President Donald Trump did not mention climate change as a potential threat to the United States in his national security speech on Dec. 18.
Some military officials were reportedly surprised by the decision, which the president unveiled in a 68-page document, according to USA Today.
Trump said in his speech the U.S. will "stand up for ourselves, and we will stand up for our country like we have never stood up before," according to USA Today. He advanced his "America first" foreign policy program.
Only one mention was made of climate change in the document. It came in the context of the impact on policies by other countries to combat climate change.
"Climate policies will continue to shape the global energy system," the document states. "U.S. leadership is indispensable to countering an anti-growth energy agenda that is detrimental to U.S. economic and energy security interests."
The dismissal of climate change's security impact marks a shift from previous analyses made by the Pentagon. In 2003, under President George W. Bush, the Pentagon wrote in a study that climate change could trigger "a desperate need for natural resources such as energy, food and water."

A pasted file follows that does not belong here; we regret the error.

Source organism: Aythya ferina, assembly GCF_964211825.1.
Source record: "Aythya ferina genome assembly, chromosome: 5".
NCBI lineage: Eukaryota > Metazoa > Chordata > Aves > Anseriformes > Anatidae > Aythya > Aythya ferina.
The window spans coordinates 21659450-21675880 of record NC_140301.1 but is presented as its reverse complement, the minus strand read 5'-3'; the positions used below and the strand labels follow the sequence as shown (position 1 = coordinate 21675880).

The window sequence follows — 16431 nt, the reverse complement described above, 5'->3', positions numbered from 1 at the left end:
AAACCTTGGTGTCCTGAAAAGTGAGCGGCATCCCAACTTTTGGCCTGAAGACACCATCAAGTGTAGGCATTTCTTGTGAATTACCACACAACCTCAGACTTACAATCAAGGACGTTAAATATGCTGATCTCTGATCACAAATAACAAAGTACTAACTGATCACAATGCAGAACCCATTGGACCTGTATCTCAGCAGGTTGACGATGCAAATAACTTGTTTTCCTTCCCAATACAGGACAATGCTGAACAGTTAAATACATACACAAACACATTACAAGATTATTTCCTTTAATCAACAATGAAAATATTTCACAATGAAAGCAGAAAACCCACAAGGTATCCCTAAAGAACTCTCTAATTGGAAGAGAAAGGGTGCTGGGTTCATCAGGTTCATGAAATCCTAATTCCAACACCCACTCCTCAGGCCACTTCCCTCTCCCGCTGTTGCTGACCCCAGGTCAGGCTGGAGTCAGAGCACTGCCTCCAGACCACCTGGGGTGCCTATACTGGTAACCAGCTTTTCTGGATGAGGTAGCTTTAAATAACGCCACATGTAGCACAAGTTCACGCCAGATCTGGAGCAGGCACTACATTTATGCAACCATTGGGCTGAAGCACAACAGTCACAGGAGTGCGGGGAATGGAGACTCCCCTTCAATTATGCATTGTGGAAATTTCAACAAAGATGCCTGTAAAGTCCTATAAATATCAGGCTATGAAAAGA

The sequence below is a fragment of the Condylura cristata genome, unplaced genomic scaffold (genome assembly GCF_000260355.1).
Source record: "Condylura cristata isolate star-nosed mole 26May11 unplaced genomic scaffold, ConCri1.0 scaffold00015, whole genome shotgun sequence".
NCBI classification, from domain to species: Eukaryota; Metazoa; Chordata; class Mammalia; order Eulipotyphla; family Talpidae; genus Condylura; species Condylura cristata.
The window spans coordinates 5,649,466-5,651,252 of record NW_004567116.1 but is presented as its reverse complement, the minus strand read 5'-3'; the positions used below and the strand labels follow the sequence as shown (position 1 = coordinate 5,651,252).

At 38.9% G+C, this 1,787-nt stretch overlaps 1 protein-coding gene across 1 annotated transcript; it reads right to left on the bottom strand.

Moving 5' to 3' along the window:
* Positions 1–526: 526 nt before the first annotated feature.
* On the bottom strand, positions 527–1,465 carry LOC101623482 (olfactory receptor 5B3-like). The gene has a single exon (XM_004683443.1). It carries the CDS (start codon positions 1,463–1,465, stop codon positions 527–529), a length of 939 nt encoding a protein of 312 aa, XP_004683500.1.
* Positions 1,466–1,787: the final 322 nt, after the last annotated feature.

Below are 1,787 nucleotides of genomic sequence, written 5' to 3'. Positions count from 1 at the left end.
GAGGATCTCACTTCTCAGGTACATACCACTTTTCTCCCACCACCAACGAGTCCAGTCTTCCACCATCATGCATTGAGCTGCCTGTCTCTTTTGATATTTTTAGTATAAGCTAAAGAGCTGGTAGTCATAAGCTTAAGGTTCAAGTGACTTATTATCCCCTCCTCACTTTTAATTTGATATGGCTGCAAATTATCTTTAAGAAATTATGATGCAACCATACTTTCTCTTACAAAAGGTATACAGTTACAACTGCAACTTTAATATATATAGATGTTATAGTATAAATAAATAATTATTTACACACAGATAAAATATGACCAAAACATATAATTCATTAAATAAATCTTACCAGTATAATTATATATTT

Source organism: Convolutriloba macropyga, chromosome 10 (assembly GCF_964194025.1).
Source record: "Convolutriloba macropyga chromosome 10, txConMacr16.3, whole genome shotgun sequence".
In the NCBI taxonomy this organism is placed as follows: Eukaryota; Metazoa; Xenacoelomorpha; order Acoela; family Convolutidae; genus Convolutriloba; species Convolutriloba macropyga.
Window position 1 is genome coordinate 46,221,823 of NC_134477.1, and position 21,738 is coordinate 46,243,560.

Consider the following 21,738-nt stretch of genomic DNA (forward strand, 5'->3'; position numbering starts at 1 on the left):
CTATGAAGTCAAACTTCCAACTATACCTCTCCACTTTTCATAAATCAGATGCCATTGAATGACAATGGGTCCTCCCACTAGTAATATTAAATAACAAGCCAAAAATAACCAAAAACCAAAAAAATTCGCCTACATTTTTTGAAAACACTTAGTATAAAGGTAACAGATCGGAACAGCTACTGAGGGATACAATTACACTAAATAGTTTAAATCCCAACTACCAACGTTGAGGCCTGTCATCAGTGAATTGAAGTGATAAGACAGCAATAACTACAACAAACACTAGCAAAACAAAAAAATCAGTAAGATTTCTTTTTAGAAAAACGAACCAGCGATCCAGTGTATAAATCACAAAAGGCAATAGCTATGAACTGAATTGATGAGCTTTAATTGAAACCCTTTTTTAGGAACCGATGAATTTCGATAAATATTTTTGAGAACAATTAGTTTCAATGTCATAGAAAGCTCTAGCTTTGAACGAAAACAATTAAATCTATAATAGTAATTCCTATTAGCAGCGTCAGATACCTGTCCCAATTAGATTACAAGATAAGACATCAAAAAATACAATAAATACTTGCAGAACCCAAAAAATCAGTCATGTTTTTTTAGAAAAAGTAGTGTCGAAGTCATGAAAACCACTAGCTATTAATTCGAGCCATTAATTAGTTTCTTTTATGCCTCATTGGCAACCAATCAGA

In 2015, an analysis on national security threats by the Department of Defense pointed out that climate change is likely to "aggravate existing problems such as poverty, social tensions, environmental degradation, ineffectual leadership, and weak political institutions that threaten domestic stability in a number of countries."
Trump's defense secretary, James Mattis, made clear during his Senate confirmation hearing that he believes climate change poses a danger.
"The effects of a changing climate -- such as increased maritime access to the Arctic, rising sea levels, desertification, among others -- impact our security situation," Mattis stated in a written response to questions.
Instead of climate change, Trump focused his concern on Dec. 18 on potential geopolitical rivals: Russia and China. He described the two countries as "revisionist powers."
"They are determined to make economies less free and less fair, to grow their militaries, and control data and information to repress their societies and expand their influence," Trump said, according to The Hill.
The president also referred to the security threat posed by North Korea.
"As missiles grow in numbers, types and effectiveness to include those with greater ranges, they are the most likely means for states like North Korea to use a nuclear weapon against the United States," added Trump. "North Korea is also pursuing chemical and biological weapons which could also be delivered by missile."
Sources: USA Today, The Hill / Featured Image: Army Sgt. Amber I. Smith/DoD/Wikimedia Commons / Embedded Images: U.S. Air Force Staff Sgt. Jette Carr/DoD/Wikimedia Commons, Army Sgt. Amber Smith/DoD/Wikimedia Commons